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Five children in California were paralyzed by a polio-like enterovirus in a single year, scientists warn. What is going on, and could you be at risk?

Polio is, thanks to the Global Polio Eradication Initiative, slowly on its way out. The debilitating and potentially fatal childhood disease is now only endemic in three countries: Pakistan, Afghanistan, and Nigeria. The world could soon be completely polio free. The question is, will anything replace the disease?

California scientists say that a polio-like disease paralyzed at least five children in that state in a single year, while up to 20 were found to be infected. A meeting of the American Academy of Neurology discussed the rare emerging disease, and noted that several patients suffered paralysis of all limbs that did not improve with treatment. Is it time to get scared in the US, which is polio-free?

The Disease, Its Symptoms, And Its Scope

A detailed analysis of the polio-like virus in the five cases revealed that enterovirus-68 could be the culprit. Yet doctors say that they don't expect an epidemic and that the virus is still very rare. Though enterovirus-68 is related to polio and shares some of its worst symptoms, all patients who caught it were fully vaccinated against polio. 

"The recovery has been, in the best cases, marginal," Emmanuelle Waubant, a professor of neurology and pediatrics at UCSF, said. "In the worst cases, there has been no recovery at all." 

Dr Wuabant runs a pediatric clinic for multiple sclerosis, and reported that she was worried by a patient who suddenly developed paralysis. Yet, the child was vaccinated against polio and was said to have the "normal immunity" to the disease — so it couldn't be polio itself. Dr Wuabant's coworker mentioned having seen a similar disease, and that is when they decided to look at the California’s Neurologic and Surveillance Testing to examine if the cases they had seen could be part of a larger outbreak.  

At that point, they found out about the other reports. Dr Wuabant notes that similar cases have been spotted in Asia and that the geographical proximity could explain why California has been hit while other parts of the United States remain unaffected.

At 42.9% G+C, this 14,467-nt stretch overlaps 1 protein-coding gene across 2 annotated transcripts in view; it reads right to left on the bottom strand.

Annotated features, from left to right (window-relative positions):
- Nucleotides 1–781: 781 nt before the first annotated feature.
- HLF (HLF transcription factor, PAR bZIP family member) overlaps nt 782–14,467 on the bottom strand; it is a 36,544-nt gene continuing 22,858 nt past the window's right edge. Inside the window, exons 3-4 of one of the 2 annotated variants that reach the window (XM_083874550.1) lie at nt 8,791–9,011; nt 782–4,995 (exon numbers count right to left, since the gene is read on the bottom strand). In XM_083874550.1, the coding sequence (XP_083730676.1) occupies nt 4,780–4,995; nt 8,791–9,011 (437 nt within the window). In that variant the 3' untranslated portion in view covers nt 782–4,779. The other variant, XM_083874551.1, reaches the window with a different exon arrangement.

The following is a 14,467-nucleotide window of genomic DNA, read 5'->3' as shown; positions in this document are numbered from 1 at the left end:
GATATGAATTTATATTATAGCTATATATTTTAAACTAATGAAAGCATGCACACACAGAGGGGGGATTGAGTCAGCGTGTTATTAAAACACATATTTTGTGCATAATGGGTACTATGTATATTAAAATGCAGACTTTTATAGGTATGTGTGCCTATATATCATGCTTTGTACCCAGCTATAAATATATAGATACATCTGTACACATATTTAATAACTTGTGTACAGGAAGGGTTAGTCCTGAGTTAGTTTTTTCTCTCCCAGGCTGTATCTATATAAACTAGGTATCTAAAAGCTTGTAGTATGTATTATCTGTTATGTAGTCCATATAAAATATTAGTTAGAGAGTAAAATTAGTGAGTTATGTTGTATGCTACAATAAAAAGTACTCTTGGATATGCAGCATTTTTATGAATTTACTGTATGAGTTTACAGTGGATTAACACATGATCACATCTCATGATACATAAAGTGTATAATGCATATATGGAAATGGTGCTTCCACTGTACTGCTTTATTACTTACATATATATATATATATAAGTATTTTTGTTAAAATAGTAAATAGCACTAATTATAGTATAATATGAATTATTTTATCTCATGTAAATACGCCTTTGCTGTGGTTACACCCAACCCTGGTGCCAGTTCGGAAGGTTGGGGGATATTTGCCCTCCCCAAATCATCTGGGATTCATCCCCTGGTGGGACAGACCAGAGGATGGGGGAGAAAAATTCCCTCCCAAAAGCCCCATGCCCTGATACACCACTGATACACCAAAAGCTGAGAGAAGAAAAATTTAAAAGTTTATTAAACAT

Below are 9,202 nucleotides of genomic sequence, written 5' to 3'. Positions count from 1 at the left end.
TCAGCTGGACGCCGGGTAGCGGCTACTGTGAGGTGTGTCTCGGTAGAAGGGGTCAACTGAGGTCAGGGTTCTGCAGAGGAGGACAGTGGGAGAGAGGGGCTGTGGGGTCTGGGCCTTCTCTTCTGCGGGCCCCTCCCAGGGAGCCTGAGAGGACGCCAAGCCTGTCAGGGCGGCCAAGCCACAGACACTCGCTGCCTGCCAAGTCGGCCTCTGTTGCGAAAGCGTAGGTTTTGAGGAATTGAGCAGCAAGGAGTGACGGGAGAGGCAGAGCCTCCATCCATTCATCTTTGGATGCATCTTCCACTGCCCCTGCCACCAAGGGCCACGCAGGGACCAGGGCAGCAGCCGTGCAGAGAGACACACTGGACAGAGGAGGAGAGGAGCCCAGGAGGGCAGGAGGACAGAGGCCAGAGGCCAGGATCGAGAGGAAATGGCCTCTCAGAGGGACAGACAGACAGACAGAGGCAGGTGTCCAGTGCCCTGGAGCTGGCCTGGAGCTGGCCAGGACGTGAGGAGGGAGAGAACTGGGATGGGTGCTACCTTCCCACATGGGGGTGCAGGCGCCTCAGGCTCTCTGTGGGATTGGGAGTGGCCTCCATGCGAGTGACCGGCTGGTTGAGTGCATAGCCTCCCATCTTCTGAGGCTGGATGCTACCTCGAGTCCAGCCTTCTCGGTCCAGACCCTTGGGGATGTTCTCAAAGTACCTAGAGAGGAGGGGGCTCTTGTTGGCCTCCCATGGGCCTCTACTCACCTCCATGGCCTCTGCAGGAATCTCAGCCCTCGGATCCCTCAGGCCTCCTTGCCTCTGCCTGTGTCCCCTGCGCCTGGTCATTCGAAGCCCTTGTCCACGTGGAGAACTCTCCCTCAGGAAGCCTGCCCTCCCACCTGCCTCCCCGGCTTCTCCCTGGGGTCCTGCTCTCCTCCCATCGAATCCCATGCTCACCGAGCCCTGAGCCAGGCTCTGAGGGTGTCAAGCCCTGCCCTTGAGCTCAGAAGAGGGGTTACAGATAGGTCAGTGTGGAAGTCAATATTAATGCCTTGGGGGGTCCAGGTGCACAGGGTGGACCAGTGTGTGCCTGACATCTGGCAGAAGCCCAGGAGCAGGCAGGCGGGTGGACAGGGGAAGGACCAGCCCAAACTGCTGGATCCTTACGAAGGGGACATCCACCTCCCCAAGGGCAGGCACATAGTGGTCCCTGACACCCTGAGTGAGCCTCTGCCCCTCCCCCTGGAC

Two of the children tested positive for enterovirus-68, while the others didn't. Wuabant says further studies are needed to determine whether all these cases are caused by enterovirus-68 or by some other enterovirus. The name HEV-68 is also, meanwhile, being discussed. 

Because the reported cases were spread over a 100-mile diameter, scientists don't believe that we are dealing with a single outbreak. Many more than the reported 20 patients could have been infected, since the disease could be so mild it isn't diagnosed properly. In most cases, the disease is likely to manifest as cold-like symptoms which a patient may never even see a doctor for. Indeed, the same holds true for polio.

'We Don't Think We're About To Experience An Epidemic'

Are we looking at something as dangerous as polio, which paralyzed 20,000 individuals a year in the US alone not that long ago? Probably not, according to Dr Wuabant. She told the BBC that, since there had been no obvious increase in the number of cases, we are not likely to be dealing with an epidemic. "But it's bad news for individuals unlucky enough to develop symptoms which tend to be moderate to severe and don't appear to improve too much despite reasonably aggressive treatment."

Patients that have sudden symptoms of paralysis should always be seen by a doctor immediately, so they can receive the correct diagnosis and the best available treatment. 

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